Canada’s Health Accord

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I continue to be grateful for the opportunity to share my thoughts about healthcare with the many readers of the Toronto Caribbean Newspaper.  I recently became aware that one of my closest friends of almost thirty years, reads my articles as well as her mom.  I want to dedicate this article to Evelyn Stewart and her mom Mrs. T Ross.

Over the past few weeks provincial and territorial health ministers with their federal counterpart Health Minister Jane Philpott met to discuss the future of a new national health accord.  The health accord will include federal health payments to provinces and territories of three per cent down from six percent as well as conditions to guarantee those health payments cannot be used for for-profit care delivery.  There will be increased funding for home care.  The inaugural health accord was negotiated in 2004 by former Prime Minister Paul Martin.  It expired in 2014 and the then Prime Minister Harper did not negotiate a new deal.

There is an opportunity to incorporate a national pharmacare program into the accord.  I would go as far as saying that there should be some collaboration with the other federal governmental departments.  I see a tremendous opportunity for an eldercare strategy that has a focus on dementia. 

If all the ministers wove the theme of healthcare within their mandates, I believe we would have a holistic health accord.  One that encompasses an affordable housing strategy as well as one that looks at equitable health care in regards to Aboriginal health and the environment. 

Governments are bureaucratic and often function in silos.  Often the right hand does not know what the left hand is doing.  Governments need to be more transparent. One of the areas of contention of the new accord is the transfer payment amount of 6% to 3%.  Healthcare is extremely expensive.  In 2015, total health expenditure in Canada was $219.1 billion, or $6,105 per person. It is anticipated that, overall, health spending will represent 10.9% of Canada’s gross domestic product (GDP).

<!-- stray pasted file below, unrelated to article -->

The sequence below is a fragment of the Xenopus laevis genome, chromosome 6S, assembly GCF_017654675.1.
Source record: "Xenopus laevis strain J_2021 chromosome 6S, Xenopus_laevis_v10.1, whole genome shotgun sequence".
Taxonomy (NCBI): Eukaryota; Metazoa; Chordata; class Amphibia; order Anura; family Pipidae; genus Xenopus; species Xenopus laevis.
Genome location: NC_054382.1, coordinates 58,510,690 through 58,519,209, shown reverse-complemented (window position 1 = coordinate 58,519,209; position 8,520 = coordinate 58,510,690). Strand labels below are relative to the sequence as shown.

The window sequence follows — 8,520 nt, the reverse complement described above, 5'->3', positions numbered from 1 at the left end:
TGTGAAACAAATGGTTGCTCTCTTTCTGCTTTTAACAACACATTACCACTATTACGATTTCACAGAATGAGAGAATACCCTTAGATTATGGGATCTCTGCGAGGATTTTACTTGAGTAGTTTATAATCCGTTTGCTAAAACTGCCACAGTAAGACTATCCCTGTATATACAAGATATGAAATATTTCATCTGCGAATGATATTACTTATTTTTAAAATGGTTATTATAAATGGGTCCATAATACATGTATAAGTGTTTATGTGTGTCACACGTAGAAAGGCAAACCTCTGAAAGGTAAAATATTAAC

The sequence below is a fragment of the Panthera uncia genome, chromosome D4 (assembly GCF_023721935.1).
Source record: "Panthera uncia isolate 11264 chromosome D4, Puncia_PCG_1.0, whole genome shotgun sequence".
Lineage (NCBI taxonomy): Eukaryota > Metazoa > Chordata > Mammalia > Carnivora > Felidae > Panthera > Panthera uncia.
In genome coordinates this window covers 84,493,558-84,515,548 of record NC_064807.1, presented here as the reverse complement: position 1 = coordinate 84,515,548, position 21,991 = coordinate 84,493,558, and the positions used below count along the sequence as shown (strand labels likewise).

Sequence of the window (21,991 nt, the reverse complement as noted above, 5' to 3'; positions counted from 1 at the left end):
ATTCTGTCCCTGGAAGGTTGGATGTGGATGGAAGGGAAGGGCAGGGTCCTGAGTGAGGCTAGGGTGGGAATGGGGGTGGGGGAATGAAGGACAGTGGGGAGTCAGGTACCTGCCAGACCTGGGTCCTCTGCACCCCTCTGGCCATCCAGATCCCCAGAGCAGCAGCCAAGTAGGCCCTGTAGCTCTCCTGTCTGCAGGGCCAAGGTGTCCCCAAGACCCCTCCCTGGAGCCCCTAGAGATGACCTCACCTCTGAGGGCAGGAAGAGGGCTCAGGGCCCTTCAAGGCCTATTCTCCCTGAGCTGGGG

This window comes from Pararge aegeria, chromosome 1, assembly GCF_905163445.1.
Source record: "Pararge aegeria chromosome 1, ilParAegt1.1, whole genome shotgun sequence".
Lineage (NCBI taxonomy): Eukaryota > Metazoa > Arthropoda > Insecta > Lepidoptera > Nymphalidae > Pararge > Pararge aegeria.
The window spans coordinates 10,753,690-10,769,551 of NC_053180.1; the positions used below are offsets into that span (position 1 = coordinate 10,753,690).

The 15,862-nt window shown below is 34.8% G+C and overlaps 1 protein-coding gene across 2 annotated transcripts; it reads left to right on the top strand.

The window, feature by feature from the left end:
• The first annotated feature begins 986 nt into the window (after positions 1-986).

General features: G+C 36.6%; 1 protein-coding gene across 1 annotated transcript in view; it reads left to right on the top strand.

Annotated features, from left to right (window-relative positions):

The government needs to think innovatively about the healthcare system.  We need to come up with creative solutions to address some of our health care issues.  If transfer payments are going to be reduced, the question must then be how can this nation get value and quality healthcare for our hard-earned tax dollars?

It may mean looking to other nations and borrowing some of their strategies, programs, and thinking around healthcare.  I am a big believer in working smart and leveraging what others are doing or have done in the past that has provided positive health outcomes.

I truly hope that the provincial and territorial ministers and Ms. Philpott seize an opportunity to disrupt and innovate our healthcare system.  I would have liked to have seen the Aboriginal leaders at the table so that their voices would have been heard equally.  Voices that are not at the table are absent voices, the very voices that could have the solution to the issues at hand.

Ms. Philpott came out over the past couple of weeks and stated that other countries in the world are getting much more value for healthcare dollars, and that allocated healthcare dollars must be earmarked for healthcare issues.

With the new accord, I am sure there will be much more accountabilities attached to healthcare dollars, and rightly so.  Our population is aging, mental illness is on the rise, the cost of medication is rising and egregious differences in Aboriginal health are serious issues that must be addressed now and in the long term.  How will this accord provide sustainable funding so that we can have a healthcare system that addresses the needs of those that have contributed and built this nation as well as the generations to come?  Questions that Ms. Philpott and the various ministers will need to address in the weeks to come.


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